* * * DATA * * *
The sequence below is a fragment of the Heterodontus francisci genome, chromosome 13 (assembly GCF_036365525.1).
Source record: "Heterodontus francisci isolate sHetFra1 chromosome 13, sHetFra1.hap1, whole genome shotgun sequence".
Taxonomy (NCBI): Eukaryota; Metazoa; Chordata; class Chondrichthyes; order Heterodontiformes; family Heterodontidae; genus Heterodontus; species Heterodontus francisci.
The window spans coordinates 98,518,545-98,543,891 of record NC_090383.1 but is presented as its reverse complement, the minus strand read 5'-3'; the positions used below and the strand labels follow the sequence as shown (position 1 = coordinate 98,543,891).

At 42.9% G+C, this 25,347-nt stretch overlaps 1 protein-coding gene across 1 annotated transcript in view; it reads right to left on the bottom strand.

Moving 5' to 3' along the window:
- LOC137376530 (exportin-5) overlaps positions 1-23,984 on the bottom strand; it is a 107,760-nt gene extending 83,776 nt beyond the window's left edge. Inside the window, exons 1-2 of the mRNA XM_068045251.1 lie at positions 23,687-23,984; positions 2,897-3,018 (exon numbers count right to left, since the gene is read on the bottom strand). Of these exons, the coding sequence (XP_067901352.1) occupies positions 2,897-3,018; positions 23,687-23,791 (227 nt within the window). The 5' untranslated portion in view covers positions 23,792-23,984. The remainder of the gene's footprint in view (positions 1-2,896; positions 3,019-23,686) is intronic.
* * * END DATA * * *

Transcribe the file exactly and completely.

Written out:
The sequence below is a fragment of the Heterodontus francisci genome, chromosome 13 (assembly GCF_036365525.1).
Source record: "Heterodontus francisci isolate sHetFra1 chromosome 13, sHetFra1.hap1, whole genome shotgun sequence".
Taxonomy (NCBI): Eukaryota; Metazoa; Chordata; class Chondrichthyes; order Heterodontiformes; family Heterodontidae; genus Heterodontus; species Heterodontus francisci.
The window spans coordinates 98,518,545-98,543,891 of record NC_090383.1 but is presented as its reverse complement, the minus strand read 5'-3'; the positions used below and the strand labels follow the sequence as shown (position 1 = coordinate 98,543,891).

At 42.9% G+C, this 25,347-nt stretch overlaps 1 protein-coding gene across 1 annotated transcript in view; it reads right to left on the bottom strand.

Moving 5' to 3' along the window:
- LOC137376530 (exportin-5) overlaps positions 1-23,984 on the bottom strand; it is a 107,760-nt gene extending 83,776 nt beyond the window's left edge. Inside the window, exons 1-2 of the mRNA XM_068045251.1 lie at positions 23,687-23,984; positions 2,897-3,018 (exon numbers count right to left, since the gene is read on the bottom strand). Of these exons, the coding sequence (XP_067901352.1) occupies positions 2,897-3,018; positions 23,687-23,791 (227 nt within the window). The 5' untranslated portion in view covers positions 23,792-23,984. The remainder of the gene's footprint in view (positions 1-2,896; positions 3,019-23,686) is intronic.